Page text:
Monday, May 11, 2015

Reader sends rare photos of Belle Isle Bridge's dedication in 1923

Posted By on Mon, May 11, 2015 at 1:40 PM


Following a tangent in our research for our story on Belle Isle suicides, we wrote a blog about Ford Motor Company engineer Edward Gray’s plans for a crossing to Belle Isle that involved building up the Scott MIddle Ground into an island connecting two causeways.

This rang a bell for reader Paul Rentz, who wrote us: "My grandfather worked for Edward Gray during that time. He first came to Detroit at Gray’s request in 1910 and stayed until 1919 when he returned to Pennsylvania."

He continues: "My other grandfather’s family spent lots of time on Belle Isle in the '20s and later — living just blocks from the bridge’s entrance." This resulted in a trove of photos of the island park and the bridge to it. Rentz was kind enough to send along some scans of them and allow us to run them online. (Click on the photos for high-resolution versions.)

click image Rentz tells us, "With the new bridge in foreground almost complete, the temporary bridge can be seen behind it."
  • Rentz tells us, "With the new bridge in foreground almost complete, the temporary bridge can be seen behind it."

Our own research has revealed that the temporary bridge was a perpetual problem to those living in earshot of it. Automotive traffic on the wooden span created a racket that irritated neighbors, as this summary of a joke by Will Rogers demonstrates.
  • Our own research has revealed that the temporary bridge was a perpetual problem to those living in earshot of it. Automotive traffic on the wooden span created a racket that irritated neighbors, as this summary of a joke by Will Rogers demonstrates.

click image On Nov. 1, 1923. Acting Mayor John C. Lodge opened the span to traffic, and Council President James Vernor led a crowd of 2,000 across  the 2,356-foot-long bridge on the unseasonably cold autumn day.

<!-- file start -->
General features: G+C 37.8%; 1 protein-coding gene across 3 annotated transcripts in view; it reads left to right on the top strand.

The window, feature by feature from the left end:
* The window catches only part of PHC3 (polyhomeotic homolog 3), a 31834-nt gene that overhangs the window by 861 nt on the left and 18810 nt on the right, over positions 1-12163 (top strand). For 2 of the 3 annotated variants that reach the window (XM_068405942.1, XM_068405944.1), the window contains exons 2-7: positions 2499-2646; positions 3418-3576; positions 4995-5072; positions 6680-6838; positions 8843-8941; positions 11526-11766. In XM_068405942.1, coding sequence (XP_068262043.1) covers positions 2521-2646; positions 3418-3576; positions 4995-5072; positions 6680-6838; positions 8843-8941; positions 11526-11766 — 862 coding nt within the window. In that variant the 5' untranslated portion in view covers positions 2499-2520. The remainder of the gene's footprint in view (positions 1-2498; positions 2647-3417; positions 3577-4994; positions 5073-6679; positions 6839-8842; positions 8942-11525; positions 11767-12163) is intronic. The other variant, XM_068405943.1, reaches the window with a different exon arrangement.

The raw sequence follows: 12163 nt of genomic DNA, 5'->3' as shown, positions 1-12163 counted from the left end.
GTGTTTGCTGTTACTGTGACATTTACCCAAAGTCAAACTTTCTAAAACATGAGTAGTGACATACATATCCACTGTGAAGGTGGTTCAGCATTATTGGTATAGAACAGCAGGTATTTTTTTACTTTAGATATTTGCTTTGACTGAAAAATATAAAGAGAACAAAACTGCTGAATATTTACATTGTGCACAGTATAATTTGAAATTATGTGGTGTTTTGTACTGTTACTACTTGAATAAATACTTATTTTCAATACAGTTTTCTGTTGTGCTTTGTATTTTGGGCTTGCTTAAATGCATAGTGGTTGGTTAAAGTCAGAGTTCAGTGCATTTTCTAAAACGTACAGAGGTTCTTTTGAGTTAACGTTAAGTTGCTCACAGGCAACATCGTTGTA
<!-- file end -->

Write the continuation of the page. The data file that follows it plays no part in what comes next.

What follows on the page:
• On Nov. 1, 1923. Acting Mayor John C. Lodge opened the span to traffic, and Council President James Vernor led a crowd of 2,000 across the 2,356-foot-long bridge on the unseasonably cold autumn day.

click image Judging by Rentz's family's photos, the procession was led by an honor guard and a marching band.
  • Judging by Rentz's family's photos, the procession was led by an honor guard and a marching band.

click image Rentz comments, "In situations like this, how in the world did anyone hear?"
  • Rentz comments, "In situations like this, how in the world did anyone hear?"

For this last photo, Rentz tells us that the woman with the big hat is likely Anne Campbell. Her reading, as reprinted in The Detroit News, was:

"They call us a commercial town—
We rush so madly up and down.
Our smoke is black against the skies,
We build too close sometimes to see
The thwarted grass, the reaching tree,
And loveliness we brush aside
To make a place for pomp and pride.
But even we can pause to rear
A bridge of noble beauty here,
A monument that will endure;
In days of change, one thing that's sure
Eyes that are weary now of schemes
Will smile to see our bridge of dreams.
And hearts that span this magic mile
Will lighter grow on fair Belle Isle."

Side note: "The billboard at right reads: Detroit Jewel Ranges — They Bake Better."

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